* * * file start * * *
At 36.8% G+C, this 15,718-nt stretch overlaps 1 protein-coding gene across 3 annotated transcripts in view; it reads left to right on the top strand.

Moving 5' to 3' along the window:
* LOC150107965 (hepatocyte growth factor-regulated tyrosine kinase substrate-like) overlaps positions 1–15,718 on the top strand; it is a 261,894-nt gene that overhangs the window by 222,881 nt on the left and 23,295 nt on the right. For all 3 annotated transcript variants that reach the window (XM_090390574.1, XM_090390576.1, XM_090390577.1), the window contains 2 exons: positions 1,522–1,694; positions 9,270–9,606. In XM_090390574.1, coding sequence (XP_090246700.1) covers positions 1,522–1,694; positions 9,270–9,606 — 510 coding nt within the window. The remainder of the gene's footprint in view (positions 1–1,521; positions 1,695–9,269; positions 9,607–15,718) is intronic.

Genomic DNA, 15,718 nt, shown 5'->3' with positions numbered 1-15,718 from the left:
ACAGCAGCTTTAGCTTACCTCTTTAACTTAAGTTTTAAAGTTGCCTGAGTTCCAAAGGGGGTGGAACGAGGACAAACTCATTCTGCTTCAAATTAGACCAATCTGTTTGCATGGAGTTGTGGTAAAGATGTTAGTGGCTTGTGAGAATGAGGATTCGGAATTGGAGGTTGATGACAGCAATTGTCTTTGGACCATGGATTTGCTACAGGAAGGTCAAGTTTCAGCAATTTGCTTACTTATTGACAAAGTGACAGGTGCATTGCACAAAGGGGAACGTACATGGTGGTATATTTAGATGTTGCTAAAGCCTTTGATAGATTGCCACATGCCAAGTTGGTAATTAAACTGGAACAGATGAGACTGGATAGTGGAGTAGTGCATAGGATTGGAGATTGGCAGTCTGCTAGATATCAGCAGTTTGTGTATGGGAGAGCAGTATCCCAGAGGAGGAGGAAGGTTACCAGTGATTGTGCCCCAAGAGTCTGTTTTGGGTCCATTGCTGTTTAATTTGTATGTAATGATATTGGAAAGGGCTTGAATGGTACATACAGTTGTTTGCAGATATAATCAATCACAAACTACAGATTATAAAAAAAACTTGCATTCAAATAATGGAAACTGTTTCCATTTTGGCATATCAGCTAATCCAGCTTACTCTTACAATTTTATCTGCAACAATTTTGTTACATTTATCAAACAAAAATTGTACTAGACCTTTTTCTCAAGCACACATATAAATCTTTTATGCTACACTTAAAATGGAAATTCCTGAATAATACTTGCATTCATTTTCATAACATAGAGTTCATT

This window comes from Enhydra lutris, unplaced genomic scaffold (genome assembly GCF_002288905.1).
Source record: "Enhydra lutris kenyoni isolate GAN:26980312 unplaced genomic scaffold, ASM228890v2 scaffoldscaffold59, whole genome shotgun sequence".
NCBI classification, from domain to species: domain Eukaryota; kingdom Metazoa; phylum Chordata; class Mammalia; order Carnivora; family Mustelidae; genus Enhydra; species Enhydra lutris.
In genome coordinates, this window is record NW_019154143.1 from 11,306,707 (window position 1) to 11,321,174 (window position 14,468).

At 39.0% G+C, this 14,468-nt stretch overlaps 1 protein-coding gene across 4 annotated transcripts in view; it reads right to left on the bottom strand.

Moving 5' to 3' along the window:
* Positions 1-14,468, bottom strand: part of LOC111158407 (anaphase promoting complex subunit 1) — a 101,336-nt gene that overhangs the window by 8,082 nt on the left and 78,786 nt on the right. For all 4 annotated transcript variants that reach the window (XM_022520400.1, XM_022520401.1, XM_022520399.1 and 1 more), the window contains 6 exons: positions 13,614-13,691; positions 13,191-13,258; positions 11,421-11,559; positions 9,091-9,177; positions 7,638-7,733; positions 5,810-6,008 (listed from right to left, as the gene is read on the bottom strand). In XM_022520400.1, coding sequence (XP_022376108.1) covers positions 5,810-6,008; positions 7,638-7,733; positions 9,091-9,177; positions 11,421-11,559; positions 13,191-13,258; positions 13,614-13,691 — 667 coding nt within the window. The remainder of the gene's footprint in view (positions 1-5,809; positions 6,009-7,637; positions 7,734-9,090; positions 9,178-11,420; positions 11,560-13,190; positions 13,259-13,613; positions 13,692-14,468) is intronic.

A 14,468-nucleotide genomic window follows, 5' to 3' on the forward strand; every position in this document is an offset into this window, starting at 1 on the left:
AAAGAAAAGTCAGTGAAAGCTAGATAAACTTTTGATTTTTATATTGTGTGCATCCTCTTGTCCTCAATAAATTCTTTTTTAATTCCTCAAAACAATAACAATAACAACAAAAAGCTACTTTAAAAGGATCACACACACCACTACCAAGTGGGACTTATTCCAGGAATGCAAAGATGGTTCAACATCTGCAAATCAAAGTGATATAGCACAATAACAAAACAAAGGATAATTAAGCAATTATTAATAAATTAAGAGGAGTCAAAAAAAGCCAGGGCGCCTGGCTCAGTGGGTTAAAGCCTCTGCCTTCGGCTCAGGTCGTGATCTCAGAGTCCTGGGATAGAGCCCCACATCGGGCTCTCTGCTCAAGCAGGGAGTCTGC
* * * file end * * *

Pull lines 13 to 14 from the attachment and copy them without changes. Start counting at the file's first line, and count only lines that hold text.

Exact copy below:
A 14,468-nucleotide genomic window follows, 5' to 3' on the forward strand; every position in this document is an offset into this window, starting at 1 on the left:
AAAGAAAAGTCAGTGAAAGCTAGATAAACTTTTGATTTTTATATTGTGTGCATCCTCTTGTCCTCAATAAATTCTTTTTTAATTCCTCAAAACAATAACAATAACAACAAAAAGCTACTTTAAAAGGATCACACACACCACTACCAAGTGGGACTTATTCCAGGAATGCAAAGATGGTTCAACATCTGCAAATCAAAGTGATATAGCACAATAACAAAACAAAGGATAATTAAGCAATTATTAATAAATTAAGAGGAGTCAAAAAAAGCCAGGGCGCCTGGCTCAGTGGGTTAAAGCCTCTGCCTTCGGCTCAGGTCGTGATCTCAGAGTCCTGGGATAGAGCCCCACATCGGGCTCTCTGCTCAAGCAGGGAGTCTGC